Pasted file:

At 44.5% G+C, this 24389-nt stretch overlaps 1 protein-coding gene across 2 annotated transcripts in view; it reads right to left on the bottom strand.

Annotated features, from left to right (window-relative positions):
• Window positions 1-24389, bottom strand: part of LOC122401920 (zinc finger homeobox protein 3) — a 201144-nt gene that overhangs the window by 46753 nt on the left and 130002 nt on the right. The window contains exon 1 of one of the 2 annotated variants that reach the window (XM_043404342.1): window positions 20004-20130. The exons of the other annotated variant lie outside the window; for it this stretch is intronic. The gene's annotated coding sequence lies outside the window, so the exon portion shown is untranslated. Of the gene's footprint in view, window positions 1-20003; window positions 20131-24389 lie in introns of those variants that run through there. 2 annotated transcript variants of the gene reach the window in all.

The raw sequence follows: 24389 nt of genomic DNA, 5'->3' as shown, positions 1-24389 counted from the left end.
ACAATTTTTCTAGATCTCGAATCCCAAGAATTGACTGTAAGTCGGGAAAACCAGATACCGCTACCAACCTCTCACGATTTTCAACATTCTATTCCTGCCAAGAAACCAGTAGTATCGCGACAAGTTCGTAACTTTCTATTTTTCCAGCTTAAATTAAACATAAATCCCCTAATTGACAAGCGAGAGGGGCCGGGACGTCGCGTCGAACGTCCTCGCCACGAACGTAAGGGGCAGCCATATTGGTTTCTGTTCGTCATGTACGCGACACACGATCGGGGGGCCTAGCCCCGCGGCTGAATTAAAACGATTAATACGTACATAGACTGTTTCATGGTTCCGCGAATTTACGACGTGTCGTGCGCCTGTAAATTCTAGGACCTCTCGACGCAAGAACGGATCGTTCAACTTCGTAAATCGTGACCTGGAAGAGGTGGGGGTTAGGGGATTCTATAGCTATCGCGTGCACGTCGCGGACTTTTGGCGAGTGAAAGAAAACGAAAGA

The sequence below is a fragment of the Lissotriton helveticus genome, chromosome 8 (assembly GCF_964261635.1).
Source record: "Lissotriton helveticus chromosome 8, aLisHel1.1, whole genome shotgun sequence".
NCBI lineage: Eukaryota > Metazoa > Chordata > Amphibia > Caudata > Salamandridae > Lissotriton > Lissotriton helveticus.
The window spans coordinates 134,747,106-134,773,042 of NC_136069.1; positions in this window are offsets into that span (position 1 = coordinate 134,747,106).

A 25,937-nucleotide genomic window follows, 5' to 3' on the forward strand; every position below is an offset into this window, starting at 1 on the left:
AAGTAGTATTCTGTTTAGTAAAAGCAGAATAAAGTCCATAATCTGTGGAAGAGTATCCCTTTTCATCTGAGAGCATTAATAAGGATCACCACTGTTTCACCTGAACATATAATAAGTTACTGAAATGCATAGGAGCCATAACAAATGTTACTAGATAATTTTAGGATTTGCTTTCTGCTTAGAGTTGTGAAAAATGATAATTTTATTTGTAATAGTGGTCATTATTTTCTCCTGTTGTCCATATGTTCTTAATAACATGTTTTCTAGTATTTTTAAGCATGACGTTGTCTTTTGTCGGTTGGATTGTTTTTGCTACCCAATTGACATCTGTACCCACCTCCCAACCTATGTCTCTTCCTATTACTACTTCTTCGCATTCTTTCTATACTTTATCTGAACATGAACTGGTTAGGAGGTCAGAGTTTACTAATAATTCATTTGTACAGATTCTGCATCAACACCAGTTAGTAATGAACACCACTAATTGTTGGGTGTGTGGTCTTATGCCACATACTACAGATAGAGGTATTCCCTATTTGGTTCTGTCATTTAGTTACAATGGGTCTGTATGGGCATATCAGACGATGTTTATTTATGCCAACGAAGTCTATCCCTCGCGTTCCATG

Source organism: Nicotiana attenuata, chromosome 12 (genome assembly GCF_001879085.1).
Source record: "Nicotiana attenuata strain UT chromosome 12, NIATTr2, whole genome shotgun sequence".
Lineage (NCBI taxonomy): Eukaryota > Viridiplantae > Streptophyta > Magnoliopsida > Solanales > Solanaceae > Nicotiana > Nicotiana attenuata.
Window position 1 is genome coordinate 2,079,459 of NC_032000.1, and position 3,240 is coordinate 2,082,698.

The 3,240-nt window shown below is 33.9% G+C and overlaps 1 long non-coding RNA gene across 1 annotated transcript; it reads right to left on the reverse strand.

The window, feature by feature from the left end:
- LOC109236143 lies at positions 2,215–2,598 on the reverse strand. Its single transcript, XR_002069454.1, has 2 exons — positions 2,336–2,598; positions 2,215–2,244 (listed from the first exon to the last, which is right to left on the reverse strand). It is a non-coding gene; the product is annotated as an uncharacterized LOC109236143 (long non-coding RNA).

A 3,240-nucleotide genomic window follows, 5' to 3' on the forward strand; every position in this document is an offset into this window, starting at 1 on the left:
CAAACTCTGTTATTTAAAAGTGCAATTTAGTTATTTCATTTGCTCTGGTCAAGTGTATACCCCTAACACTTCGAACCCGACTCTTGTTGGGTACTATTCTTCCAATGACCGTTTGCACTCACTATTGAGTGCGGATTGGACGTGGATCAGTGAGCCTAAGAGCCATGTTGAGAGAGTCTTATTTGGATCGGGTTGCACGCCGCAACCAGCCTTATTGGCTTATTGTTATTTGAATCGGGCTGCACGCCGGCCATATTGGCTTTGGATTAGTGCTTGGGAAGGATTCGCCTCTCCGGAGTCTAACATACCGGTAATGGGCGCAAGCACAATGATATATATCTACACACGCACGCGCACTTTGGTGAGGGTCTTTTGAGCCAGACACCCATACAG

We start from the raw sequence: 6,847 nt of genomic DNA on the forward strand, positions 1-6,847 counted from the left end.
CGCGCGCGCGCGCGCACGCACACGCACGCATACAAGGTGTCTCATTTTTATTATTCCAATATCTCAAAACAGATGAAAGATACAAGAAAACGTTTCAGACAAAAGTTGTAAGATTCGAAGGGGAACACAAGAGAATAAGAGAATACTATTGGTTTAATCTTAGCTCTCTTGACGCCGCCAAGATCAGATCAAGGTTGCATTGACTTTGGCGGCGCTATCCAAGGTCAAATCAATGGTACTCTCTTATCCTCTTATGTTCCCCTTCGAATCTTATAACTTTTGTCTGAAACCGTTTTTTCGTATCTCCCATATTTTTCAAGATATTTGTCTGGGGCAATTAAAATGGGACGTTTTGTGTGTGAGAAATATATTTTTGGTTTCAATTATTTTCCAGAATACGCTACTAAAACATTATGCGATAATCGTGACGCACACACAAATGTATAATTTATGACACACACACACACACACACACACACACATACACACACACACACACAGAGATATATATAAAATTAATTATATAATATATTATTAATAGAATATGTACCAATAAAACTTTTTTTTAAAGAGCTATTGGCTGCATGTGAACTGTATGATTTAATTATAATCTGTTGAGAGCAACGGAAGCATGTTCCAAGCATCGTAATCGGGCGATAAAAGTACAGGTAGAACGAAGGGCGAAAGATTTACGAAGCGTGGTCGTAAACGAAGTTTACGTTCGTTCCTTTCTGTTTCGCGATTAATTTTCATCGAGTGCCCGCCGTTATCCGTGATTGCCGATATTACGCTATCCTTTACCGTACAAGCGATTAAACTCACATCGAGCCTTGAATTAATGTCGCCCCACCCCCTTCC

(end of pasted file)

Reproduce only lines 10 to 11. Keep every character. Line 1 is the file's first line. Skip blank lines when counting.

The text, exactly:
A 25,937-nucleotide genomic window follows, 5' to 3' on the forward strand; every position below is an offset into this window, starting at 1 on the left:
AAGTAGTATTCTGTTTAGTAAAAGCAGAATAAAGTCCATAATCTGTGGAAGAGTATCCCTTTTCATCTGAGAGCATTAATAAGGATCACCACTGTTTCACCTGAACATATAATAAGTTACTGAAATGCATAGGAGCCATAACAAATGTTACTAGATAATTTTAGGATTTGCTTTCTGCTTAGAGTTGTGAAAAATGATAATTTTATTTGTAATAGTGGTCATTATTTTCTCCTGTTGTCCATATGTTCTTAATAACATGTTTTCTAGTATTTTTAAGCATGACGTTGTCTTTTGTCGGTTGGATTGTTTTTGCTACCCAATTGACATCTGTACCCACCTCCCAACCTATGTCTCTTCCTATTACTACTTCTTCGCATTCTTTCTATACTTTATCTGAACATGAACTGGTTAGGAGGTCAGAGTTTACTAATAATTCATTTGTACAGATTCTGCATCAACACCAGTTAGTAATGAACACCACTAATTGTTGGGTGTGTGGTCTTATGCCACATACTACAGATAGAGGTATTCCCTATTTGGTTCTGTCATTTAGTTACAATGGGTCTGTATGGGCATATCAGACGATGTTTATTTATGCCAACGAAGTCTATCCCTCGCGTTCCATG